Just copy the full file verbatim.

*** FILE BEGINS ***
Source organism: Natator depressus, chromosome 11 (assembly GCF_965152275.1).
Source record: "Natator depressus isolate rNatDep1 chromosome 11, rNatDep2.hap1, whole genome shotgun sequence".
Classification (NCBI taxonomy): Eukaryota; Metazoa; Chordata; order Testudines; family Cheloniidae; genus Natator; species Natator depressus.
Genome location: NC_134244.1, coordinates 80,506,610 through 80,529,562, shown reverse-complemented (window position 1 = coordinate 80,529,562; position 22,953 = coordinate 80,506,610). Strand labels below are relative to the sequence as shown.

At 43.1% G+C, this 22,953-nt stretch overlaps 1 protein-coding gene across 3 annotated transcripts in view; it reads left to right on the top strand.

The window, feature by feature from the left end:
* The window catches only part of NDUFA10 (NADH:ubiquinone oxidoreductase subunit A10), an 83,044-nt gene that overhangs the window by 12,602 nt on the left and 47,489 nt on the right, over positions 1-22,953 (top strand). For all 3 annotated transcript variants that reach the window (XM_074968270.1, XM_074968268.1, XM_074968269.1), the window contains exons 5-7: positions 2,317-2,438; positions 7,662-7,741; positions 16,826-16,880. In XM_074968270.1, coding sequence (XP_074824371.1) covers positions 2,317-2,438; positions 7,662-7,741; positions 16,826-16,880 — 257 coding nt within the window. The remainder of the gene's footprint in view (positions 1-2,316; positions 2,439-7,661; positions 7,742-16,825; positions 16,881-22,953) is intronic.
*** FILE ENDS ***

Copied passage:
Source organism: Natator depressus, chromosome 11 (assembly GCF_965152275.1).
Source record: "Natator depressus isolate rNatDep1 chromosome 11, rNatDep2.hap1, whole genome shotgun sequence".
Classification (NCBI taxonomy): Eukaryota; Metazoa; Chordata; order Testudines; family Cheloniidae; genus Natator; species Natator depressus.
Genome location: NC_134244.1, coordinates 80,506,610 through 80,529,562, shown reverse-complemented (window position 1 = coordinate 80,529,562; position 22,953 = coordinate 80,506,610). Strand labels below are relative to the sequence as shown.

At 43.1% G+C, this 22,953-nt stretch overlaps 1 protein-coding gene across 3 annotated transcripts in view; it reads left to right on the top strand.

The window, feature by feature from the left end:
* The window catches only part of NDUFA10 (NADH:ubiquinone oxidoreductase subunit A10), an 83,044-nt gene that overhangs the window by 12,602 nt on the left and 47,489 nt on the right, over positions 1-22,953 (top strand). For all 3 annotated transcript variants that reach the window (XM_074968270.1, XM_074968268.1, XM_074968269.1), the window contains exons 5-7: positions 2,317-2,438; positions 7,662-7,741; positions 16,826-16,880. In XM_074968270.1, coding sequence (XP_074824371.1) covers positions 2,317-2,438; positions 7,662-7,741; positions 16,826-16,880 — 257 coding nt within the window. The remainder of the gene's footprint in view (positions 1-2,316; positions 2,439-7,661; positions 7,742-16,825; positions 16,881-22,953) is intronic.